In order to effectively conceive, when a woman is ovulating and during egg release, taking the man’s sperm cells and placing them to fertilise in the uterus is called Intrauterine insemination (IUI). It is a type of artificial insemination.
Conditions in which IUI works well
A couple’s ability to conceive depends on many different factors. Intrauterine insemination is used most often in couples who have:
- Use of donor sperm: Frozen donor sperm is used for IUI to get pregnant.
- Infertility with unexplained causes: Taking medicines for ovulation.
- Endometriosis-related infertility: Giving medicines to get a better quality egg and then doing IUI.
- Male factor infertility : Semen analysis indicates sperm has problems in movement, shape and size, and concentration. This is the cause of male infertility.
- Cervical factor infertility: Too thick cervical mucus stops sperm from swimming to fertilise with egg. Tissue removal scar can also mean IUI is necessary.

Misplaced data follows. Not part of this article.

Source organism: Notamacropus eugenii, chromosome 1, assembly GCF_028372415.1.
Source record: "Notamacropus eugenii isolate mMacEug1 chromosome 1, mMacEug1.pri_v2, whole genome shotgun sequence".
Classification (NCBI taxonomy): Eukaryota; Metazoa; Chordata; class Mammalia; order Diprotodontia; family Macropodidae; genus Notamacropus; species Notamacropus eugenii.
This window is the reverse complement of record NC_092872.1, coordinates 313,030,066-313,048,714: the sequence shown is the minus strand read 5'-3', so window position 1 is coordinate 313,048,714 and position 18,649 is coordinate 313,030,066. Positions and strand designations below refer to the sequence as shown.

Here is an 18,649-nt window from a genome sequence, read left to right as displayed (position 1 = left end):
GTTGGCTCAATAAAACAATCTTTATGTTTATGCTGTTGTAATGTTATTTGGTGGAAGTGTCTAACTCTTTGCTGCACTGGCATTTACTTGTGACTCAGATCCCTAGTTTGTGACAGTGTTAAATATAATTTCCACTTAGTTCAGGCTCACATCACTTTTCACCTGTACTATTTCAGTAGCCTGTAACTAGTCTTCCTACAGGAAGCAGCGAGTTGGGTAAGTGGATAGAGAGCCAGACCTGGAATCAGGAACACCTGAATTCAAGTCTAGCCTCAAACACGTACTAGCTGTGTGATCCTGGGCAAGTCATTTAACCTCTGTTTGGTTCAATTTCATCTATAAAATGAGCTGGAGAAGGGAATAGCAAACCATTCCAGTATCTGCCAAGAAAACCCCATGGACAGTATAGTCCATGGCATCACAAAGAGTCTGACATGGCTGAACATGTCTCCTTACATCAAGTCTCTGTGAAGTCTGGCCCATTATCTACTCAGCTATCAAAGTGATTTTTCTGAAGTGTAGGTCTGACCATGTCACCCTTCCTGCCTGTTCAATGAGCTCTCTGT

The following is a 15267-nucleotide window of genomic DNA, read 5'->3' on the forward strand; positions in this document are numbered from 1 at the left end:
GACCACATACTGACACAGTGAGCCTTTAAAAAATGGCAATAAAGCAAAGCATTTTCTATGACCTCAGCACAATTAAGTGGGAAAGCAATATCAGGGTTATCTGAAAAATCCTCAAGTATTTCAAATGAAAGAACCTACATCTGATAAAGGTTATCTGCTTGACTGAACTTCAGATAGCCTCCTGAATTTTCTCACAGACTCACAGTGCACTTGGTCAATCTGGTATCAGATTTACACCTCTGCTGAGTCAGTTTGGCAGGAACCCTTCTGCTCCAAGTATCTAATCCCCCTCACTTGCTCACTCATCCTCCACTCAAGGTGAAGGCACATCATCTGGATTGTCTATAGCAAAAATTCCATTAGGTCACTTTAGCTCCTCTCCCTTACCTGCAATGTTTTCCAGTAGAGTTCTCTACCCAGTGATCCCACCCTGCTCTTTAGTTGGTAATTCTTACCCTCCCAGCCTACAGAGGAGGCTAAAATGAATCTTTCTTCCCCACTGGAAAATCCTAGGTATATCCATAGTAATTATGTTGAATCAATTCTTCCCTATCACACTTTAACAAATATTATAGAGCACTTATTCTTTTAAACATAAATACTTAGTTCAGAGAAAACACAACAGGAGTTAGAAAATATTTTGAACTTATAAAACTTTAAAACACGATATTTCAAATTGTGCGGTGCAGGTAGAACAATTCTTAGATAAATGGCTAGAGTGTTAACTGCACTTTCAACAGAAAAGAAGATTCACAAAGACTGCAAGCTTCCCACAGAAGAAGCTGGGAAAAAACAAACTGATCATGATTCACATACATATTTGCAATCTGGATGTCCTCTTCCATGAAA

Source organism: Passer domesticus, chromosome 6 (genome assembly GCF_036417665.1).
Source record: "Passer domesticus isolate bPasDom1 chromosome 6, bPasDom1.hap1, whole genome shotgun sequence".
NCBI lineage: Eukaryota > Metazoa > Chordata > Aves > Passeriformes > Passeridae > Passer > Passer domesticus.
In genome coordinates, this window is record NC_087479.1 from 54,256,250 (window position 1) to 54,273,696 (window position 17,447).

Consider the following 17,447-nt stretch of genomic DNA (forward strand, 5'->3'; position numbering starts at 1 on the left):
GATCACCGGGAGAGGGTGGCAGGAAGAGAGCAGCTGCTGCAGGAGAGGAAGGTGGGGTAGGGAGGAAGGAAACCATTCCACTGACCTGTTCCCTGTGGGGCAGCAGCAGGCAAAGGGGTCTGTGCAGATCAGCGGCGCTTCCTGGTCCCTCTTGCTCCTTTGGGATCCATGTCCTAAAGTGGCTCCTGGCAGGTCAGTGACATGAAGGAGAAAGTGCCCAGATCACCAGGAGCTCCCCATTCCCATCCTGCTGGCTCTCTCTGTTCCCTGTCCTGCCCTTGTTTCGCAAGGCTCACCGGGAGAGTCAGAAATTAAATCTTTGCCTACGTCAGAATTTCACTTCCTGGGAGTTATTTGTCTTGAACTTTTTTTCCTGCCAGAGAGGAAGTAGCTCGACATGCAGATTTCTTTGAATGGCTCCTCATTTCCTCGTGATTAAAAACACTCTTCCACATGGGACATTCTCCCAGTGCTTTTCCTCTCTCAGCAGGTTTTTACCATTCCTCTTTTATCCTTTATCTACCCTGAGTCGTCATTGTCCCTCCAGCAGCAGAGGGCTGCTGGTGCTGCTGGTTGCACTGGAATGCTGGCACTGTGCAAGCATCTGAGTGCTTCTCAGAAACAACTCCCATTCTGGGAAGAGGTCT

- Ovulatory factor infertility: Women with ovulation issues, less egg count, or no ovulation can benefit from IUI.
- Semen allergy: Some proteins in semen cause allergic reactions like rashes and burning on vagina skin. For such ladies to get pregnant, IUI can help because some proteins from semen are removed before IUI.
Risks in the IUI procedure:
IUI (Intrauterine Insemination) has a very low risk as it is a simple and safe procedure. However, some minor risks are there for –
- Getting an infection
- Spotting during pregnancy
- Carrying multiple babies at once in pregnancy
How do you prepare?
In order for the IUI procedure to be the most efficient and effective, few things to watch out for are –
- Semen preparation to remove debris and non moving sperm.
- Monitoring your ovulation and knowing your fertile window in the month
- Getting the right timing to perform the procedure